Background: Obesity is prevalent among adolescents and is associated with serious health consequences. Roux-en-Y Gastric Bypass (RYGB) and Sleeve Gastrectomy (SG) are bariatric procedures that cause significant weight loss in adults and are increasingly being performed in adolescents with morbid obesity. Data comparing outcomes of RYGB vs. SG in this age-group are scarce. This study aims to compare short-term (1-6 months) and longer-term (7-18 months) body mass index (BMI) and biochemical outcomes following RYGB and SG in adolescents/young adults.
Methods: A retrospective study using data extracted from medical records of patients 16-21 years who underwent RYGB or SG between 2012 and 2014 at a tertiary care academic medical center.
Results: Forty-six patients were included in this study: 24 underwent RYGB and 22 underwent SG. Groups did not differ for baseline age, sex, race, or BMI. BMI reductions were significant at 1-6 months and 7-18 months within groups (p < 0.0001), but did not differ by surgery type (p = 0.65 and 0.09, for 1-6 months and 7-18 months, respectively). Over 7-18 months, within-group improvement in low-density lipoprotein (LDL) (-24 ± 6 in RYGB, p = 0.003, vs. -7 ± 9 mg/dl in SG, p = 0.50) and non-high-density lipoprotein (non-HDL) cholesterol (-23 ± 8 in RYGB, p = 0.02, vs. -12 ± 7 in SG, p = 0.18) appeared to be of greater magnitude following RYGB. However, differences between groups did not reach statistical significance. When divided by non-alcoholic steatohepatitis stages (NASH), patients with Stage II-III NASH had greater reductions in alanine aminotransferase levels vs. those with Stage 0-I NASH (-45 ± 18 vs. -9 ± 3, p = 0.01) after 7-18 months. RYGB and SG groups did not differ for the magnitude of post-surgical changes in liver enzymes.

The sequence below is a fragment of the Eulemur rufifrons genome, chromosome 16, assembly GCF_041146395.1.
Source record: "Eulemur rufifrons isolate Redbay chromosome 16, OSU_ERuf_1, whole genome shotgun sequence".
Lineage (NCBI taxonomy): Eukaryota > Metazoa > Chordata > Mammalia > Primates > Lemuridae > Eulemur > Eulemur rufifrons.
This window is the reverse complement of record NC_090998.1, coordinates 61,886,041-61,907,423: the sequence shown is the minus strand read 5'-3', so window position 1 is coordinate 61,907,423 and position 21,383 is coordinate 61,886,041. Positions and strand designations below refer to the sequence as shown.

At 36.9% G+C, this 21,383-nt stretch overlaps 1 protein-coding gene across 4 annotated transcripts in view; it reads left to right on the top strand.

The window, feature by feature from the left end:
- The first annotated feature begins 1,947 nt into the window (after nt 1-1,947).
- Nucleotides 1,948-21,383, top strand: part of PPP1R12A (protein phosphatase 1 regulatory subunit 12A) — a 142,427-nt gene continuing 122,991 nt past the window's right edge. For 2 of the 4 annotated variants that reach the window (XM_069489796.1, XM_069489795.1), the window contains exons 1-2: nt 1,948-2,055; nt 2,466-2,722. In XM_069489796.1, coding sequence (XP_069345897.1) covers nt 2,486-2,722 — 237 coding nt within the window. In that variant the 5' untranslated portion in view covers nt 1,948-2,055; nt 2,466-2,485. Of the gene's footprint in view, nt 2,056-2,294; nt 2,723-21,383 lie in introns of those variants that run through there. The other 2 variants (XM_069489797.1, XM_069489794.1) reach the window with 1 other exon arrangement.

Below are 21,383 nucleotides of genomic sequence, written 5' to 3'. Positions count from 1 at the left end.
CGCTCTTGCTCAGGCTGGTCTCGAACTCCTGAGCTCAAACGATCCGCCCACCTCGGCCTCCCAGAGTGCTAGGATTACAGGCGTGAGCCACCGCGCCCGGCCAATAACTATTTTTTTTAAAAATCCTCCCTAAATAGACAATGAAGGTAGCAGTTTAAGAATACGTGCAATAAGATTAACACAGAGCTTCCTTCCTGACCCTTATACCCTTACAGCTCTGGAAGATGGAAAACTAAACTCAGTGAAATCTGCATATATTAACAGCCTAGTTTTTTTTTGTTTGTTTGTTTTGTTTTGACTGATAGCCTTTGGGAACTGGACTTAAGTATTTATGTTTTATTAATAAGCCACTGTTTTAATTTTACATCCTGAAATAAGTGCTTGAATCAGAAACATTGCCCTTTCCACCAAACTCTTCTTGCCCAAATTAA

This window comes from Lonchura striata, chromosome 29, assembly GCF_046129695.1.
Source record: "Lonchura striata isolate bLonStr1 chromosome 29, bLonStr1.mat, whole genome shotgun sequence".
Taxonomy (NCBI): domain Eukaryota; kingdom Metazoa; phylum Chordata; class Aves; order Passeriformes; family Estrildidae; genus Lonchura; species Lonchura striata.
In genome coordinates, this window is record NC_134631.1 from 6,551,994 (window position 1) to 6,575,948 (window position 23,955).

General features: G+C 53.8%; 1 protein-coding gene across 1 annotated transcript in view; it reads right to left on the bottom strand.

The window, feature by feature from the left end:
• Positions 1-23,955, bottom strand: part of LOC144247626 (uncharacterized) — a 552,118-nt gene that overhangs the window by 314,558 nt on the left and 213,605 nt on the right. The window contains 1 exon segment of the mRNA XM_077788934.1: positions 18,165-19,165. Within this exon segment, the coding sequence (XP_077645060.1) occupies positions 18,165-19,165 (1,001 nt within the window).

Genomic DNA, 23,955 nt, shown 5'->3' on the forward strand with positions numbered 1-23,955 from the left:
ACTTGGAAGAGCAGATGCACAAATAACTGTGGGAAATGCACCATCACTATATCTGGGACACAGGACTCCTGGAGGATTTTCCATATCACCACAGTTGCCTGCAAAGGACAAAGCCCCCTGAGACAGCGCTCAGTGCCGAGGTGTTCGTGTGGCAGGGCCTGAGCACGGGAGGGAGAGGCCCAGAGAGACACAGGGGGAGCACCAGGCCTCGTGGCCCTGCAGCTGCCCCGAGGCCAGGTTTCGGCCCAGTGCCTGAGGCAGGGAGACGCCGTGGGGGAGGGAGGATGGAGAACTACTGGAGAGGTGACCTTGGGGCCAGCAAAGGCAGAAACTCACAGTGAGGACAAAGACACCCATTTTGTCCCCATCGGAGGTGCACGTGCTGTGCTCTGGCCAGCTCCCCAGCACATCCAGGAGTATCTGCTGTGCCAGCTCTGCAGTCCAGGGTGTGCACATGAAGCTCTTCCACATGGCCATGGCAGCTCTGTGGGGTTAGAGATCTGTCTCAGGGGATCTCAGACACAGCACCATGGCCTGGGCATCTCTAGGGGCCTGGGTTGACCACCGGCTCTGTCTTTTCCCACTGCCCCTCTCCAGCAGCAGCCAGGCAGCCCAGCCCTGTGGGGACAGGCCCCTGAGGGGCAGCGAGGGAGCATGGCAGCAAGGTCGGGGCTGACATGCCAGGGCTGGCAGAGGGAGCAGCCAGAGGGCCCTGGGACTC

Conclusion: RYGB and SG did not differ for the magnitude of BMI reduction across groups, though changes trended higher following RYGB. Further prospective studies are needed to confirm these findings.
Keywords: Roux-en-Y gastric bypass; adolescence; bariatric surgery; obesity; sleeve gastrectomy.